Orange Whip Wedge
If you like clubs for training, try the Orange Whip Wedge, cousin to the Orange Whip trainer. (But don’t google it without the word whip or golf or you will get shoes!)
The Orange Whip Wedge was created by the owner of the Orange Whip, Jim Hackenberg, and former PGA Tour player Stan Utley, known for helping golfers with their putting.
What the Orange Whip Wedge does is to teach golfers the proper feel and sequence of hitting short wedges, from 25 yards and closer to the flag. Because teaching feel is hard to do, the loading and unloading of the Orange Whip Wedge takes the mystery out of it by exaggerating the motion of the club.
The Orange Whip Wedge has a shaft that’s much more flexible and a clubhead that’s much larger and heavier than a regular wedge. It helps teach golfers the rhythm of short game shots so that they eliminate stabbing at them or lifting up on them.
Bring the High Heat
We mentioned High Heat last year, but there is a new design this season, called High Heat 257+. It might be the biggest thing in golf you’ll never hear about because High Heat doesn’t have a big ad budget like Taylormade or Callaway. The only places you’ll find out about it is here, from somebody who has one or at The Villages where High Heat does very successful demo days.
High Heat 257+ takes advantage of a measurement change the USGA made for different parts of the club face, according to Dean Knuth, inventor of High Heat clubs. Instead of just defining trampolining for the center of the club, the USGA now allows more trampolining for the heel and toe. Knuth is no stranger to golf. He was a senior exec at the USGA and created the slope system in golf. (Immediately, he was christened the Pope of Slope.) It was after he left the USGA that he started High Heat.
This change is big for you because, let’s face it, how often do you actually hit the center of the face of the driver or your fairway woods? Almost never. So you don’t get the benefit or power of a center hit. Most of us just hope for contact.
When Knuth saw this regulation change he went, “Aha!” because he actually understood what it meant and what he could do to benefit golfers. He immediately went to work on a titanium clubface that has three separate bouncy parts instead of one. It’s like three trampolines: one in the center area, and even bouncier parts for the toe and heel. But it’s one seamless face. It’s a breakthrough in engineering and materials know-how.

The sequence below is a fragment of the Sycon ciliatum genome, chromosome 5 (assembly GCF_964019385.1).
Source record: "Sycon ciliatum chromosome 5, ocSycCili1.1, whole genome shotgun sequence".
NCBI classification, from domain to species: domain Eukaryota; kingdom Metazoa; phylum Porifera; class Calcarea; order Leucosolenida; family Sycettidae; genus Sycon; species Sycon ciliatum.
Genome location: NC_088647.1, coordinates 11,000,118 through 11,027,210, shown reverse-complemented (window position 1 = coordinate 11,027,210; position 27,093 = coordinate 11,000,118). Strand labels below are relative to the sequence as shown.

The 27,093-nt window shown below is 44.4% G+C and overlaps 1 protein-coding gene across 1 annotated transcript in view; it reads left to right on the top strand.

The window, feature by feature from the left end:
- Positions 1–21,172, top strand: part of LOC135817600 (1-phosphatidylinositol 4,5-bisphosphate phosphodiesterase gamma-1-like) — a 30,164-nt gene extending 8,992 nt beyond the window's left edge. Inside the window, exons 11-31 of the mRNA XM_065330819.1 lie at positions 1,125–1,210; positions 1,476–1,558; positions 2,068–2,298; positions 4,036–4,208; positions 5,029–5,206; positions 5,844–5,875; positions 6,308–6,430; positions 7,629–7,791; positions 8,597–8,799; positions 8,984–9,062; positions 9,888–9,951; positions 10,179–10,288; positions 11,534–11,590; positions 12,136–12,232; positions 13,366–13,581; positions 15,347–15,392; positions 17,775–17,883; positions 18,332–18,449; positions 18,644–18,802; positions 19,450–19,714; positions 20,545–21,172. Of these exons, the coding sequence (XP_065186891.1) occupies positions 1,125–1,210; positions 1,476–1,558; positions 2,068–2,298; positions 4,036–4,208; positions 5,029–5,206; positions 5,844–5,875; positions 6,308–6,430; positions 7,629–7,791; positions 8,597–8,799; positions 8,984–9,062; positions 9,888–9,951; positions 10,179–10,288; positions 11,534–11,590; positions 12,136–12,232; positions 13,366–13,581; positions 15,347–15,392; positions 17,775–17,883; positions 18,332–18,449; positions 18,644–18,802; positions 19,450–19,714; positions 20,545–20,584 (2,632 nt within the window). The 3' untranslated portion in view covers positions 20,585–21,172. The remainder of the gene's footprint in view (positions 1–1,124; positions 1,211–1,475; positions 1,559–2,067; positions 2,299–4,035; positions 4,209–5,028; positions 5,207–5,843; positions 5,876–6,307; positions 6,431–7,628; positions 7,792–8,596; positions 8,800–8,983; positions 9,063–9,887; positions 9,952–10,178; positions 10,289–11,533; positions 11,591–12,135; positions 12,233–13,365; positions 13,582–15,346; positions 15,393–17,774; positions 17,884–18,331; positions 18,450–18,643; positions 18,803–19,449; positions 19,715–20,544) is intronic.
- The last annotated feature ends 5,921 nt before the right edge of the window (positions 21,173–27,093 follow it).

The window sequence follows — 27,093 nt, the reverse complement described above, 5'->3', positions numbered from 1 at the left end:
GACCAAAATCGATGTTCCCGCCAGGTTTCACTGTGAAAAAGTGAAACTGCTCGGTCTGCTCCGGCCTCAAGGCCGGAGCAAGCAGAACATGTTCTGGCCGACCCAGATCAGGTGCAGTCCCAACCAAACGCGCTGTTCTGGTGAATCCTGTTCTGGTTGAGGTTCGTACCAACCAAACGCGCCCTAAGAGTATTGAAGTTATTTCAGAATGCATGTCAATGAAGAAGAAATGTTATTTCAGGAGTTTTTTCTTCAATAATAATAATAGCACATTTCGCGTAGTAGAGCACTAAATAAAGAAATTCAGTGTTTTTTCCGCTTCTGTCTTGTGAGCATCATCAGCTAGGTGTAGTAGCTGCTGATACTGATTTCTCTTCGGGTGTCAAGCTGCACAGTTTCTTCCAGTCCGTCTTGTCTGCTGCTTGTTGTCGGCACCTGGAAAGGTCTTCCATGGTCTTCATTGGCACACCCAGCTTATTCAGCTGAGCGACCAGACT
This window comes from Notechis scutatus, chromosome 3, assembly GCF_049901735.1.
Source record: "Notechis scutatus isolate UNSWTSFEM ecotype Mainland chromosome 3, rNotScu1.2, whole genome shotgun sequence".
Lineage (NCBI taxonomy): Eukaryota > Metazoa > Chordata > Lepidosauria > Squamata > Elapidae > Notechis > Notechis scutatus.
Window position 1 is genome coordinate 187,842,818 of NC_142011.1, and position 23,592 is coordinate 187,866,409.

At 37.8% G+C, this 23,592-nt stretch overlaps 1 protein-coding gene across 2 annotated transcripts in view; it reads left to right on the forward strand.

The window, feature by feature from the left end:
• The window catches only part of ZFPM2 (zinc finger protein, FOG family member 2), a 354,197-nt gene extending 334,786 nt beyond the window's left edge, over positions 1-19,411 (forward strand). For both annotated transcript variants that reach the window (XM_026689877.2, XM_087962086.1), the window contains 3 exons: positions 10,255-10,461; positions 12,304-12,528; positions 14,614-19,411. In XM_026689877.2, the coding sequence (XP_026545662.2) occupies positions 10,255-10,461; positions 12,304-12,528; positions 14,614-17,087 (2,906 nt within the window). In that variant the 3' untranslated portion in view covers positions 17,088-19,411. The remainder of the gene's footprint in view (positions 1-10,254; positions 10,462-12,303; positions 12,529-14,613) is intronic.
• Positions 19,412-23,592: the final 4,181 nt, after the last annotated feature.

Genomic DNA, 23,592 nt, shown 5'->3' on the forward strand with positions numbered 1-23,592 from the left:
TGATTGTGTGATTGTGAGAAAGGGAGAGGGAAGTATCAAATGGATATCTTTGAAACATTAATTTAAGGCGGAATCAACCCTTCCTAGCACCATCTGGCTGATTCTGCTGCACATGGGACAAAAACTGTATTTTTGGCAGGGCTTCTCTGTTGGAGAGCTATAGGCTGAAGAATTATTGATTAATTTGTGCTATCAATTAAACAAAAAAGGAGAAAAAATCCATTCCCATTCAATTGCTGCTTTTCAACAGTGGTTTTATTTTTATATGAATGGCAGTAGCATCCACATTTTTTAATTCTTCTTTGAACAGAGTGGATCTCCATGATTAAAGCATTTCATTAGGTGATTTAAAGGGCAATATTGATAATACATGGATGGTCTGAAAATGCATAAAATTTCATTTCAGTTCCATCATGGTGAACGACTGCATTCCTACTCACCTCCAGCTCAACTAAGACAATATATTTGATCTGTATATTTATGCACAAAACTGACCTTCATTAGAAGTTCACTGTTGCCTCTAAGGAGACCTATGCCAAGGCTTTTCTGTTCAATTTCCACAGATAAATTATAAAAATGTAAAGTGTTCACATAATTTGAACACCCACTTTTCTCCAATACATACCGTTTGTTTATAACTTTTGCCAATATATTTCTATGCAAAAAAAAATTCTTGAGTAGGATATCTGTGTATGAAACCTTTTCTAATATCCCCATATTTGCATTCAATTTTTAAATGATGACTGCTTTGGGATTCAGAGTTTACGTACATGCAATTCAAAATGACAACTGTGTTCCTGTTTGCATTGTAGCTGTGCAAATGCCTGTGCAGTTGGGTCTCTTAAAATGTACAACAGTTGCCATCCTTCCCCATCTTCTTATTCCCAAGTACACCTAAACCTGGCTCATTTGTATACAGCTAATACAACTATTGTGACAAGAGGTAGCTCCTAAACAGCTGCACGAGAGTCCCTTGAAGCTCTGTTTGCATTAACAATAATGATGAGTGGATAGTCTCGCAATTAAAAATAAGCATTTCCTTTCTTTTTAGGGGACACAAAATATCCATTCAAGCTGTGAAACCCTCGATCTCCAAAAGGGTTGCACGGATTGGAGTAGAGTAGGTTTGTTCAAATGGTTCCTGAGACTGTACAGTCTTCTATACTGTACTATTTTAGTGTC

The result? More measurable bounce off the entire clubface for your driver, your fairway wood and your hybrid. It’s designed specifically for you (and me), the average golfer who specializes in off-center hits. It puts more oomph in our effort.
Never mind how the USGA came up with this new measurement. It works. If you want to read the fine print: https://www.usga.org/content/dam/usga/pdf/Equipment/TPX3004-procedure-for-measuring-the-flexibility-of-a-golf-clubhead.pdf
However, I don't recommend it. It's a snoozathon. It's easier and your brain will be happier if you just think of it as the extra trampolines in your club.
Unfortunately, you can’t go to the PGA Superstore or Edwin Watts to buy or test High Heat. You can get them on line, but it might be worth a drive over to The Villages where High Heat does several demo days each year. Driver: $499, Fairway wood: $329, Hybrid: $227. https://www.knuthgolf.com/
Gizmos, Gadgets and More Previous Items
Chippo: Best New Product
Everybody likes to have a little fun, and the inventors behind Chippo are no different. They set out to create a game that as they say even failed athletes, like themselves, could enjoy. There was an Eureka moment, and a combination of golf and cornhole was born. It’s called Chippo. Last January it was named Best New Product at the PGA Merchandise Show.
Stan Utley + Orange Whip Wedge
Ever want a range in your back yard? I can think of plenty of people would trade in any available back yard space for a driving range in a heartbeat.
Maybe this product isn’t going to work for everybody, but I loved it. My dad would have loved it, so that’s my guide to what’s good and what isn’t.
Quick-up Driving Range is a popup-tent style hitting bay that returns balls to you and even comes with a dreaded shank guard, which I might need, but my dad never would have.